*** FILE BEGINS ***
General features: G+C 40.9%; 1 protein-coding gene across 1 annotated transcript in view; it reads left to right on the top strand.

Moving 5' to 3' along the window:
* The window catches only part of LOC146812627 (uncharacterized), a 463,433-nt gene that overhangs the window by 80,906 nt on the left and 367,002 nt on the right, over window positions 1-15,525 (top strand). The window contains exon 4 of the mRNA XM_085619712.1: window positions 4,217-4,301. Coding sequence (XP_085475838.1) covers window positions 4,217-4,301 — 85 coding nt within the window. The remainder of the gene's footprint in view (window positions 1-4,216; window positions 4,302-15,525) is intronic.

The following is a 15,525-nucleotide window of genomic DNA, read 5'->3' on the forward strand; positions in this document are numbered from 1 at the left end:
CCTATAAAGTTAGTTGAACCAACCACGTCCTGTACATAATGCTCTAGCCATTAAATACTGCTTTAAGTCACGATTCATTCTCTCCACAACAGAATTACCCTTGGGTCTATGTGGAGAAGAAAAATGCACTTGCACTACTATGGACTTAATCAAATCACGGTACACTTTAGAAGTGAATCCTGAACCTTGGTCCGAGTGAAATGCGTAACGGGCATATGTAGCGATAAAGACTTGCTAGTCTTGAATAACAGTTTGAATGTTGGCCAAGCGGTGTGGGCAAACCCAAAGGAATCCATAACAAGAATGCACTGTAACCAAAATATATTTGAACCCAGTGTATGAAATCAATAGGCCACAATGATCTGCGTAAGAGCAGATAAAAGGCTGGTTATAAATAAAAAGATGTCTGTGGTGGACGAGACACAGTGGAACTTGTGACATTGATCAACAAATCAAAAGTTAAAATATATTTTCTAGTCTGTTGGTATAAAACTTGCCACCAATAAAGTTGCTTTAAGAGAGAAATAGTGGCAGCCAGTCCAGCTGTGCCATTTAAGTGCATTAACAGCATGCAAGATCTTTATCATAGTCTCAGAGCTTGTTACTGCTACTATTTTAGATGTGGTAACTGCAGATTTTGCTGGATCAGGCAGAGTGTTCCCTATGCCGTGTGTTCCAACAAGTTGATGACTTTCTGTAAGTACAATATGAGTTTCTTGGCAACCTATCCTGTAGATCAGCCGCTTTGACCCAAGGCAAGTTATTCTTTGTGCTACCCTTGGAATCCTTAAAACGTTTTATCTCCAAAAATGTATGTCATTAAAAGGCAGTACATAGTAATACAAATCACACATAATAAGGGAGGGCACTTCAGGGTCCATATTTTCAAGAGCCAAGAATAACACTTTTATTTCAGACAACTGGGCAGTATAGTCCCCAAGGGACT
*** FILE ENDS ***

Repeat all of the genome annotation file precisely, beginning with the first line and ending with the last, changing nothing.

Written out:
General features: G+C 40.9%; 1 protein-coding gene across 1 annotated transcript in view; it reads left to right on the top strand.

Moving 5' to 3' along the window:
* The window catches only part of LOC146812627 (uncharacterized), a 463,433-nt gene that overhangs the window by 80,906 nt on the left and 367,002 nt on the right, over window positions 1-15,525 (top strand). The window contains exon 4 of the mRNA XM_085619712.1: window positions 4,217-4,301. Coding sequence (XP_085475838.1) covers window positions 4,217-4,301 — 85 coding nt within the window. The remainder of the gene's footprint in view (window positions 1-4,216; window positions 4,302-15,525) is intronic.

The following is a 15,525-nucleotide window of genomic DNA, read 5'->3' on the forward strand; positions in this document are numbered from 1 at the left end:
CCTATAAAGTTAGTTGAACCAACCACGTCCTGTACATAATGCTCTAGCCATTAAATACTGCTTTAAGTCACGATTCATTCTCTCCACAACAGAATTACCCTTGGGTCTATGTGGAGAAGAAAAATGCACTTGCACTACTATGGACTTAATCAAATCACGGTACACTTTAGAAGTGAATCCTGAACCTTGGTCCGAGTGAAATGCGTAACGGGCATATGTAGCGATAAAGACTTGCTAGTCTTGAATAACAGTTTGAATGTTGGCCAAGCGGTGTGGGCAAACCCAAAGGAATCCATAACAAGAATGCACTGTAACCAAAATATATTTGAACCCAGTGTATGAAATCAATAGGCCACAATGATCTGCGTAAGAGCAGATAAAAGGCTGGTTATAAATAAAAAGATGTCTGTGGTGGACGAGACACAGTGGAACTTGTGACATTGATCAACAAATCAAAAGTTAAAATATATTTTCTAGTCTGTTGGTATAAAACTTGCCACCAATAAAGTTGCTTTAAGAGAGAAATAGTGGCAGCCAGTCCAGCTGTGCCATTTAAGTGCATTAACAGCATGCAAGATCTTTATCATAGTCTCAGAGCTTGTTACTGCTACTATTTTAGATGTGGTAACTGCAGATTTTGCTGGATCAGGCAGAGTGTTCCCTATGCCGTGTGTTCCAACAAGTTGATGACTTTCTGTAAGTACAATATGAGTTTCTTGGCAACCTATCCTGTAGATCAGCCGCTTTGACCCAAGGCAAGTTATTCTTTGTGCTACCCTTGGAATCCTTAAAACGTTTTATCTCCAAAAATGTATGTCATTAAAAGGCAGTACATAGTAATACAAATCACACATAATAAGGGAGGGCACTTCAGGGTCCATATTTTCAAGAGCCAAGAATAACACTTTTATTTCAGACAACTGGGCAGTATAGTCCCCAAGGGACT